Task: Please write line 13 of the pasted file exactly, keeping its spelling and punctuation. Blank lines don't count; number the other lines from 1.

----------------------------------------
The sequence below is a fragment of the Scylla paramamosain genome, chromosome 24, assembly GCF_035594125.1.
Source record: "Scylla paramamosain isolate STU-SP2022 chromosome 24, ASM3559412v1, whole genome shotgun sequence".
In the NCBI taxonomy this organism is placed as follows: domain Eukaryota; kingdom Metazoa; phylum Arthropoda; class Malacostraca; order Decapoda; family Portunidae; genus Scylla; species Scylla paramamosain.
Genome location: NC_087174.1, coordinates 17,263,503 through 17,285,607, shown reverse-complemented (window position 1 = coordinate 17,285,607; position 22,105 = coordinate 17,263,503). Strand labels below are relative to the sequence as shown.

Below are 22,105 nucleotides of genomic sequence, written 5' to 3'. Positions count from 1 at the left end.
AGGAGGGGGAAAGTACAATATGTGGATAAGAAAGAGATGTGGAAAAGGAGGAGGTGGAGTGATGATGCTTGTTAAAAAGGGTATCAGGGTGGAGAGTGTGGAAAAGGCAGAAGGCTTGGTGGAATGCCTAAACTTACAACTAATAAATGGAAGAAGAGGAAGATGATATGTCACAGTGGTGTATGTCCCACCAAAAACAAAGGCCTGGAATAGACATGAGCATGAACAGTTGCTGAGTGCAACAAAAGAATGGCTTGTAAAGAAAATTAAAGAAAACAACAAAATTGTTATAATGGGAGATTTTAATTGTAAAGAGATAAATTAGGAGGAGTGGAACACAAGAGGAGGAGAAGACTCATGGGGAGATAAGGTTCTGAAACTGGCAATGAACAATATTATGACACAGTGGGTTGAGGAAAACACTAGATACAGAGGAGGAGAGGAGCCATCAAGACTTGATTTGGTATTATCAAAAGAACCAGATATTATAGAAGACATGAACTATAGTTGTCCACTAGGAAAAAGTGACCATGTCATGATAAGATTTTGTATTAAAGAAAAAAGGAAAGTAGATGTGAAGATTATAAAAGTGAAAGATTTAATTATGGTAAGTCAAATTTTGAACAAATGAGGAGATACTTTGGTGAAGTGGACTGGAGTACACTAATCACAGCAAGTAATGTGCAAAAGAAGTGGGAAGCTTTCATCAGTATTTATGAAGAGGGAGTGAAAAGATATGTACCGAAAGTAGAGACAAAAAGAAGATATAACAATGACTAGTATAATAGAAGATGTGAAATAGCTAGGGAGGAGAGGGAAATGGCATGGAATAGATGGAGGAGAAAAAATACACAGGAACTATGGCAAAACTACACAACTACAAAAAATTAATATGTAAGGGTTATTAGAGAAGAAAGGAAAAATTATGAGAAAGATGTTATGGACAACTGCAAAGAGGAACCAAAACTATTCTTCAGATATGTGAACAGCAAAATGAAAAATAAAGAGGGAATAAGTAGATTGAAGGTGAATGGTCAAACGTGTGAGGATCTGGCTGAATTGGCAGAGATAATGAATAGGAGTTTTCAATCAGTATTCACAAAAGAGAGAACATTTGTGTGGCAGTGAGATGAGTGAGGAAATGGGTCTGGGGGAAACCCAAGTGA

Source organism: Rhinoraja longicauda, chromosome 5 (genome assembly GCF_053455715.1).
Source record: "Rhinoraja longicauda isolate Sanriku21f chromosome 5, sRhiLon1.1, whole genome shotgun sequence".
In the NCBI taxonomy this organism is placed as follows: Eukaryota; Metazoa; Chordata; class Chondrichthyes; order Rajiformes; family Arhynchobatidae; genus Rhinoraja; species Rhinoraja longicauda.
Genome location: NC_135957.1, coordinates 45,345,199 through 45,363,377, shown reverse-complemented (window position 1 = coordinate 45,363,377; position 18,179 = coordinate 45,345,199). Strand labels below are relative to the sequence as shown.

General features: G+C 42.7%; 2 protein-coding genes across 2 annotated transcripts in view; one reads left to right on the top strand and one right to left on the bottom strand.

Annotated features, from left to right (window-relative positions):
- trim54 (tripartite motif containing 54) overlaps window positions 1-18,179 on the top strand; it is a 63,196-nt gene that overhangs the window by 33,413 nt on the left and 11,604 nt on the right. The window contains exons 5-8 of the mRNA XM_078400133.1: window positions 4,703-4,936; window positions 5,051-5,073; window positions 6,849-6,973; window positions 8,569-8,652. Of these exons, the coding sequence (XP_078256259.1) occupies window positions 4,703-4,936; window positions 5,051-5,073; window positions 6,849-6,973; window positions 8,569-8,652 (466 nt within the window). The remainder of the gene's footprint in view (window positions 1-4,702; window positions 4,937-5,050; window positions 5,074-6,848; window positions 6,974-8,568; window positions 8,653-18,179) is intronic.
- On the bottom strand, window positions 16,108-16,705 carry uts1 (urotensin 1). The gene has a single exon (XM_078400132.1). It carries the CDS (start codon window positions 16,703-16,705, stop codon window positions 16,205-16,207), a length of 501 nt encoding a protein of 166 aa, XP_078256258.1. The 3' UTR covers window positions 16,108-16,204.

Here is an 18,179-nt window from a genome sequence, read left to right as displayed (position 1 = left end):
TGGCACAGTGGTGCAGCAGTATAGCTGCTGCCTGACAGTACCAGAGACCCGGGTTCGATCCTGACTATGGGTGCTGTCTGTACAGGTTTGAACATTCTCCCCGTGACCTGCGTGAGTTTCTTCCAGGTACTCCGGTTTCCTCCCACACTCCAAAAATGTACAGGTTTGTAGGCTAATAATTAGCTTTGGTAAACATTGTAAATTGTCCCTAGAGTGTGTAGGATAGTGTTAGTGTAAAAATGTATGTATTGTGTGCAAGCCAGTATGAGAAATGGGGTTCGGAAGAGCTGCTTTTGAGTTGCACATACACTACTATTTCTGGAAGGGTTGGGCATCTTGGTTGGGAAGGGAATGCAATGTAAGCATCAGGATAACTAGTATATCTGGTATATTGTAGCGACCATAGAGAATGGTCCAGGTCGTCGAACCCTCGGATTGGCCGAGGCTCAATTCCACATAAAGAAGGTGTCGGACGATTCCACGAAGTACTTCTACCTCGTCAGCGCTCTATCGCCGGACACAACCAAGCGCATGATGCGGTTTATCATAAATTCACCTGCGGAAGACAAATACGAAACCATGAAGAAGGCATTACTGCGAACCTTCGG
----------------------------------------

- trim54 (tripartite motif containing 54) overlaps window positions 1-18,179 on the top strand; it is a 63,196-nt gene that overhangs the window by 33,413 nt on the left and 11,604 nt on the right. The window contains exons 5-8 of the mRNA XM_078400133.1: window positions 4,703-4,936; window positions 5,051-5,073; window positions 6,849-6,973; window positions 8,569-8,652. Of these exons, the coding sequence (XP_078256259.1) occupies window positions 4,703-4,936; window positions 5,051-5,073; window positions 6,849-6,973; window positions 8,569-8,652 (466 nt within the window). The remainder of the gene's footprint in view (window positions 1-4,702; window positions 4,937-5,050; window positions 5,074-6,848; window positions 6,974-8,568; window positions 8,653-18,179) is intronic.